Iceland Geothermal Energy – Due to the location of Iceland and the high concentration of volcanic activity, Iceland is blessed with abundance of geothermal energy, which is used for heating, production of electricity and as a method of relaxation and leisure.
During the course of the 20th century, Iceland went from being one of the poorest countries in Europe, depending on imported coals to a relativitely rich country where most stationary energy is produced from renewable resources. Today over 85% of the Icelandic houses are heated through geothermal energy and there are about five major geothermal power plants in Iceland that produce approximately over 26% of the country´s energy. Besides from geothermal energy, over 70% of Iceland´s electricity is generated from hydro power and only less 1% from fossil fuels. Iceland plans to make the country a 100% fossil-free country in the near future.
Visit the center – Iceland Geothermal Energy
Those who are interested in visiting a power station should consider the one at Hellisheiði. Visitors can see the power plant through the Iceland geothermal energy exhibition which is a state-of-the-art look into the harnessing of geothermal energy in Iceland. The center also has a coffee shop and has made sure that the part of the exhibition ´The origin of Geothermal Energy´ can be understood by those who speak English, Spanish, French, German, Chinese and Japanese. It’s about 20 min. drive to get there from Reykjavík, on Route 1 towards Hveragerdi.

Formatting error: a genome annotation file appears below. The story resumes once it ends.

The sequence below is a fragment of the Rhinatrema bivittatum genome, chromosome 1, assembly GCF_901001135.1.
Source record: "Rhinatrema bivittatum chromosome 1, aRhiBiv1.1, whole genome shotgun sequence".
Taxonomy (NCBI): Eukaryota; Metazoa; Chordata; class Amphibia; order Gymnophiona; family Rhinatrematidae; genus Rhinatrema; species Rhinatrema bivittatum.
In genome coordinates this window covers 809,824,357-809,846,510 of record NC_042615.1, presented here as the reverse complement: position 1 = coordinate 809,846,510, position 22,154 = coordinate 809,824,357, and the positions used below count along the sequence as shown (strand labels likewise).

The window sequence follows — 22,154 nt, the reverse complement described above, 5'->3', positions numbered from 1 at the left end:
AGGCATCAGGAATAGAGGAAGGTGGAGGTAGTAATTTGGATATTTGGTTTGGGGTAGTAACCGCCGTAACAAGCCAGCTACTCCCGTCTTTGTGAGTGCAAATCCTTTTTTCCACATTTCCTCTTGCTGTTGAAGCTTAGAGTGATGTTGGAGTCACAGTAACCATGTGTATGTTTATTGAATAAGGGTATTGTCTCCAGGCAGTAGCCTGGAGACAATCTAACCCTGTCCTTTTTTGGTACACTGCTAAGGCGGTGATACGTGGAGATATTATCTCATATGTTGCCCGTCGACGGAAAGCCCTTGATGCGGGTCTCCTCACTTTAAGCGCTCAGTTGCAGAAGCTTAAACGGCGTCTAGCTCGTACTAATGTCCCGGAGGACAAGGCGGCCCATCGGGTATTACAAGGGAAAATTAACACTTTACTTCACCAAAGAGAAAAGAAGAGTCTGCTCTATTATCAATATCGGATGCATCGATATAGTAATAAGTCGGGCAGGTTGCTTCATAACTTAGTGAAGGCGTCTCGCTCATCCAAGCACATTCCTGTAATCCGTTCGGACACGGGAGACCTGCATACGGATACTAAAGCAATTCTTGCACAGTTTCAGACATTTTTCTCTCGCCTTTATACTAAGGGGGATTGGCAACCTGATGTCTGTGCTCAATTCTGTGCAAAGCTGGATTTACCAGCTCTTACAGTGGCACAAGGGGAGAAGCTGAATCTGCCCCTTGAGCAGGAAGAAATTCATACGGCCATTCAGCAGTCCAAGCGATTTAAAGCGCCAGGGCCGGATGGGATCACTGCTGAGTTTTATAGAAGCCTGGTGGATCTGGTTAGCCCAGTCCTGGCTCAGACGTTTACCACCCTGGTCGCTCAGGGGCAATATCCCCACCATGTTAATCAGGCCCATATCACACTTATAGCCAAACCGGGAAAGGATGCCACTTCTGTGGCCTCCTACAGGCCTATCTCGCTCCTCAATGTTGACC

How is the geothermal energy used in Iceland?
Geothermal energy has been used for various purposes in Iceland such as heating up the houses, where the steam from the hot water is used to heat up ground water which is all dissolved oxygen and other gases have been removed from. The water is then pumped into pipes which go into peoples homes and give a nice warmth in the cold winters. In Southwest Iceland, geothermal energy is used for greenhouses, where farmers grow their vegetables and fruits, so Iceland can partly become self-sufficient in those supplies. The geothermal heat is also used by many companies to dry some products like fish heads and for others to bake bread or heat up footpaths and parking lots. Geothermal energy is also used for Iceland´s many swimming pools, which have become part of the Icelandic culture now for centuries. For more information about geothermal energy please visit Orkuveita Reykjavikur.